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Traffic. 2013 Jul;14(7):749-66. doi: 10.1111/tra.12069. Epub 2013 Apr 24.

The BEACH is hot: a LYST of emerging roles for BEACH-domain containing proteins in human disease.

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Medical Genetics Branch, National Human Genome Research Institute, National Institutes of Health, Department of Health and Human Services, Bethesda, MD 20892, USA.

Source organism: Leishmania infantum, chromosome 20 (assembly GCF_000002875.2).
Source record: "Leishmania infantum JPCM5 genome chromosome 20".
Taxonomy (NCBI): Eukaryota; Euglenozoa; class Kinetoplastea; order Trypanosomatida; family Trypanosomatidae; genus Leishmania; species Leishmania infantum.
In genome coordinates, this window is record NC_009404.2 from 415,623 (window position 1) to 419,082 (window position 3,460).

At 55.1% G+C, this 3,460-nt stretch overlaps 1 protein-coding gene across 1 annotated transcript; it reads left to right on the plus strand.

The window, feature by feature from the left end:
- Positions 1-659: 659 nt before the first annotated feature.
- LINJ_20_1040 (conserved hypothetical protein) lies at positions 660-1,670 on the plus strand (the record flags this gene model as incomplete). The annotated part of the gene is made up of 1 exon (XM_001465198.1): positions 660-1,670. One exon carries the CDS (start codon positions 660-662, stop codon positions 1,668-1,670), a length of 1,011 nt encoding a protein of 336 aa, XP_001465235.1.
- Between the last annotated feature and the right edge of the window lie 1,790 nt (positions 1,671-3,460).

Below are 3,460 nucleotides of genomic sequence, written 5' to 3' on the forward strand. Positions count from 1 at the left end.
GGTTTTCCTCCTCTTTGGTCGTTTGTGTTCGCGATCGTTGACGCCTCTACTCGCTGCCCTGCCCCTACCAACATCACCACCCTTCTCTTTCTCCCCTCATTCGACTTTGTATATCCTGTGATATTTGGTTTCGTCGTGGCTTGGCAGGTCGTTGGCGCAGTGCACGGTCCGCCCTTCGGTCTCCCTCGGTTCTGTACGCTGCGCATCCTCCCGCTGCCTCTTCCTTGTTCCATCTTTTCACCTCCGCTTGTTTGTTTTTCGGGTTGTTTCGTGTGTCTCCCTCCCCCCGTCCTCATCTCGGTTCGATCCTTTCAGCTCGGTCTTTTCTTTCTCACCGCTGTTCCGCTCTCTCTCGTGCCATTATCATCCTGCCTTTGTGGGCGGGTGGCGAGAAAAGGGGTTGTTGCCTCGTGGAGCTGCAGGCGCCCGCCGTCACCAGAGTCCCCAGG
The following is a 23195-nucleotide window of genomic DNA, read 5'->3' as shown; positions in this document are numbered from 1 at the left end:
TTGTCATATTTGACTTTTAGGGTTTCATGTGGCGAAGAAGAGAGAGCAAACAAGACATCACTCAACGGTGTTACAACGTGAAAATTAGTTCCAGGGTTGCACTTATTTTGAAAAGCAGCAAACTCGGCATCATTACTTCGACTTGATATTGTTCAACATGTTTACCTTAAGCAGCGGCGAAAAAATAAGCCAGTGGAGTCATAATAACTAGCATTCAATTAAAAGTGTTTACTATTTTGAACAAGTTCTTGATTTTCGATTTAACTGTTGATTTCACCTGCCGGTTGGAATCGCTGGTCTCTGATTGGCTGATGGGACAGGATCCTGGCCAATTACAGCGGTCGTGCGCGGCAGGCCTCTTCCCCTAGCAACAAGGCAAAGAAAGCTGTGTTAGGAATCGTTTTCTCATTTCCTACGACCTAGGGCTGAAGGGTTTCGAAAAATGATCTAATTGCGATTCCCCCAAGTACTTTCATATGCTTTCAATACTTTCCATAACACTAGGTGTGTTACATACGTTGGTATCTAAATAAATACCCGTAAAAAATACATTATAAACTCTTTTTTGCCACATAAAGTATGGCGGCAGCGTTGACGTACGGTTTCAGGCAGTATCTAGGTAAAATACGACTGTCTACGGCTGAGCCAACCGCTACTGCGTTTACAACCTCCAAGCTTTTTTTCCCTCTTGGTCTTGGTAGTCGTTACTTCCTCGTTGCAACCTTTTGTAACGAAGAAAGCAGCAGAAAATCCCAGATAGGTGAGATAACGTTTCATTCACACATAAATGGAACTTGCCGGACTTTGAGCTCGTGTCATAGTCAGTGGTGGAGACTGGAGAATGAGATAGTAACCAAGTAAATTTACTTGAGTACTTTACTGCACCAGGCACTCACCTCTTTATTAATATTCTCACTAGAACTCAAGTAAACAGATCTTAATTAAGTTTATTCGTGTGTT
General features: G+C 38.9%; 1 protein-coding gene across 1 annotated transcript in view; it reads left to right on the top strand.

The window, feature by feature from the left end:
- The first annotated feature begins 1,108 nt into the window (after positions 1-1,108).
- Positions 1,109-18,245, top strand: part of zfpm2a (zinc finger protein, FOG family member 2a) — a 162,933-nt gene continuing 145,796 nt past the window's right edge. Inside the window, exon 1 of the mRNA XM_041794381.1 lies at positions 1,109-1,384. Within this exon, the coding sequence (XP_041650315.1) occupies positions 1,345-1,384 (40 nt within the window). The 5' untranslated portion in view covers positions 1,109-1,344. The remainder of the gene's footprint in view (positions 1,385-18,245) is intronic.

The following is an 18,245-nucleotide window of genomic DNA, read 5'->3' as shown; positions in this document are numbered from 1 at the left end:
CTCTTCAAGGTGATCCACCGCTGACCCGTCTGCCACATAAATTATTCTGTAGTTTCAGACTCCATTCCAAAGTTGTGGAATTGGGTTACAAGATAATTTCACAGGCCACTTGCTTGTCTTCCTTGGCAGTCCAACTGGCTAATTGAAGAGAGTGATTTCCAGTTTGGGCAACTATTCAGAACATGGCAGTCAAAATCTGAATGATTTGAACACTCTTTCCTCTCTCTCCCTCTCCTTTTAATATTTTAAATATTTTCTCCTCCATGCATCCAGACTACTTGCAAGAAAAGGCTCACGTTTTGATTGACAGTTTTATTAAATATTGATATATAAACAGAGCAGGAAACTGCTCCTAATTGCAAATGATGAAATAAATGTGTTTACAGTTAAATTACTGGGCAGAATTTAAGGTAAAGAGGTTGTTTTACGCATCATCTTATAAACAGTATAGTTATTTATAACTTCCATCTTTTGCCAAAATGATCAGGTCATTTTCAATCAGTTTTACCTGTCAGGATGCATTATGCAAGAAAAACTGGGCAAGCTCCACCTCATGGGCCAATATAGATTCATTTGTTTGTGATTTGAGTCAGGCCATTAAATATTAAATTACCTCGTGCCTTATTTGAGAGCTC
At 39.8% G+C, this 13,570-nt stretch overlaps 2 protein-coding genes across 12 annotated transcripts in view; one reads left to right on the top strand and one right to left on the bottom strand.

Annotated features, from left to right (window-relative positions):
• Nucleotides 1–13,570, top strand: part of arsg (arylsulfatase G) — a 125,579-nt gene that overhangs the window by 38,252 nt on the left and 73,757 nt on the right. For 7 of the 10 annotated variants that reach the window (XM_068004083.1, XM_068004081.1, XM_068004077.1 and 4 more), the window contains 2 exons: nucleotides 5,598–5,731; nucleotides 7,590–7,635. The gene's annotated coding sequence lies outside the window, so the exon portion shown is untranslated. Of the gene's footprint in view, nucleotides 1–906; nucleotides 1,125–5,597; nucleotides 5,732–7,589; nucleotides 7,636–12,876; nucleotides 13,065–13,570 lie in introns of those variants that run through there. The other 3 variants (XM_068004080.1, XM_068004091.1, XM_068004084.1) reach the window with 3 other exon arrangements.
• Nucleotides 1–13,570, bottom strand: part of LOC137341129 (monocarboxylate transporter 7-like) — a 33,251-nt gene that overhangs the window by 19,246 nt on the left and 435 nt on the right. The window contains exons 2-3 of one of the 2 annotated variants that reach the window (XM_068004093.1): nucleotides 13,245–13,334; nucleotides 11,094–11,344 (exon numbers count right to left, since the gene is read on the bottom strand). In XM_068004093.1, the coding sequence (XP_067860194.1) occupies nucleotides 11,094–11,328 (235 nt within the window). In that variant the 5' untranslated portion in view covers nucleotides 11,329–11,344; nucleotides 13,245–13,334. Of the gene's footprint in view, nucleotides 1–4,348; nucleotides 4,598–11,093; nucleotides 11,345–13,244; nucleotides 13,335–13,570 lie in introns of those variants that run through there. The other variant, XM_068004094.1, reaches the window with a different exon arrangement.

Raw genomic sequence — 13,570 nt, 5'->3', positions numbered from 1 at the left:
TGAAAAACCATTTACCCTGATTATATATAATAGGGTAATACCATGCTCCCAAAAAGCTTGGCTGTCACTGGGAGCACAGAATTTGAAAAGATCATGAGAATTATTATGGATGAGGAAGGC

BEACH (named after 'Beige and Chediak-Higashi') is a conserved ∼280 residue domain, present in nine human BEACH domain containing proteins (BDCPs). Most BDCPs are large, containing a PH-like domain for membrane association preceding their BEACH domain, and containing WD40 and other domains for ligand binding. Recent studies found that mutations in individual BDCPs cause several human diseases. BDCP alterations affect lysosome size (LYST and NSMAF), apoptosis (NSMAF), autophagy (LYST, WDFY3, LRBA), granule size (LYST, NBEAL2, NBEA) or synapse formation (NBEA). However, the roles of each BDCP in these membrane events remain controversial. After reviewing studies on individual BDCPs, we propose a unifying hypothesis that BDCPs act as scaffolding proteins that facilitate membrane events, including both fission and fusion, determined by their binding partners. BDCPs may also bind each other, enabling fusion or fission of vesicles that are not necessarily of the same type. Such mechanisms explain why different BDCPs may have roles in autophagy; each BDCP is specific for the cell type or the cargo, but not necessarily specific for attaching to the autophagosome. Further elucidation of these mechanisms, preferably carrying out the same experiment on multiple BDCPs, and possibly using patients' cells, may identify potential targets for therapy.

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